Drug companies spent $2.4 billion on direct-to-consumer advertising through November of 2002, according to Taylor Nelson Sofres' CMR. But the pharmaceutical giants don't usually execute large-scale DTC campaigns for patent-expired drugs. Marketing budgets for drugs in the pipeline or awaiting Food and Drug Administration approval could replace the outgoing dollars, but the time it takes to get them to market is lagging behind the loss of several blockbusters.
GlaxoSmithKline, for instance, will have lost five prescription drugs to patent expiration between December of 2002 and December of this year. The patent for Merck & Co.'s Singulair, a drug it spent more than $44 million to advertise to consumers last year, expires this month. In December 2005, its antidepressant Zoloft also loses patent protection-two blockbusters that represent more than $3 billion in annual sales.
Since late 2001, patents on Eli Lilly & Co.'s Prozac, Astra-Zeneca's Prilosec and Schering-Plough's Claritin have all expired, and what has also gone away is about $244 million spent advertising those drugs to consumers in 2000.
"It's a fast and slippery slope," said Mike Guarini, president of WPP Group's Ogilvy & Mather HealthCare. "You come off patent and you lose 65% to 75% of your business in the first year. And most companies don't see the benefit of doing [DTC] advertising on a patent-expiring drug."
"It definitely is a trend," said Anne Devereux, president of the newly created BBDO Health Work, a division of Omnicom Group. "Pharma companies are pretty realistic and know there will be a pretty big drive toward the generic product when drugs come off patent. The amount of money spent on DTC wouldn't result in a positive ROI when a generic is available. It's easier to [market] to the doctor."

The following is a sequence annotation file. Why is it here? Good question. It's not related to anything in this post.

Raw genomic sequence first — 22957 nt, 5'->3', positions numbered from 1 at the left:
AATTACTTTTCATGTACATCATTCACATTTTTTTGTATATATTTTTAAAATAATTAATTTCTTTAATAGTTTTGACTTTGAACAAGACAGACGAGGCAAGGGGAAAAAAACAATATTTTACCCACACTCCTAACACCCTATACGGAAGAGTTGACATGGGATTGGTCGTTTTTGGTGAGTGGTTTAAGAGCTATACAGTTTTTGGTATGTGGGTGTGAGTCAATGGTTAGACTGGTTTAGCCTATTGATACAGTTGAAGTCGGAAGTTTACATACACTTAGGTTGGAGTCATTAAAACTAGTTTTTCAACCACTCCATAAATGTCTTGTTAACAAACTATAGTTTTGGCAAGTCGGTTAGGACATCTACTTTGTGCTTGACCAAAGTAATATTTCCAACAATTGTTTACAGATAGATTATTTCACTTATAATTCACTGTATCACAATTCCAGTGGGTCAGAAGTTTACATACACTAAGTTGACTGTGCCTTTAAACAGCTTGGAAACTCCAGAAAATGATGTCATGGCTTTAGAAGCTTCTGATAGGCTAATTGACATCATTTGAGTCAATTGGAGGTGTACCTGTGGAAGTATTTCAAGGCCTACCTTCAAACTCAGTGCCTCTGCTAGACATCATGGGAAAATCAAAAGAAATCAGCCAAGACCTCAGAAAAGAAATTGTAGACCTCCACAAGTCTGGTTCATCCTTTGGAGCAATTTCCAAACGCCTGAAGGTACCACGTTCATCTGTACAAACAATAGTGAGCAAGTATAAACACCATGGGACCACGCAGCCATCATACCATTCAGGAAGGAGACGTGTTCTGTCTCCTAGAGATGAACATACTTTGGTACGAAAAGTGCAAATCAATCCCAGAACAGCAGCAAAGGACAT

Pharmaceutical companies have 20 years from the date a patent is filed to profit from that drug before competitors are allowed to produce a generic version. That means if it takes 10 years to gain approval from the FDA, a company is down to 10 years to build the brand name.
Sometimes the life of a product can be extended. Schering-Plough spent a combined $200 million on allergy drug Claritin in 2000 and 2001, according to Taylor Nelson Sofres' CMR. In 2002, when the patent on Claritin expired, the company spent $220,000. But when Claritin made the shift to an over-the-counter product, Schering-Plough introduced the second-generation Clarinex as its DTC prescription successor and spent $128 million in measured media on the product.
Schering-Plough spokesman Bill O'Donnell said: "The approval of Clarinex provided us with an opportunity to establish that as the premiere prescription antihistamine, and to establish Claritin in the OTC category. We support both products."
But most pharmaceutical companies aren't so lucky. Some drugs can't be converted to OTC because the FDA feels they are too strong to take without a physician's approval. Compounding the problem is that drug companies are struggling to maintain strong pipelines and have failed to develop new blockbuster drugs.
Burt Alper, founder of Catchword Branding, San Francisco, estimated that two-thirds of the drugs approved by the FDA in the last 10 years are modifications of an existing drug. Yet, he added, "one blockbuster drug pays for the failures of a dozen others. So they will continue to pump more into research and development. Whether it pays off remains to be seen. You can lose a patent and survive if you've built brand equity. Let's face it: some people are willing to pay more for Sprite or 7UP instead of the generic lemon-lime soda."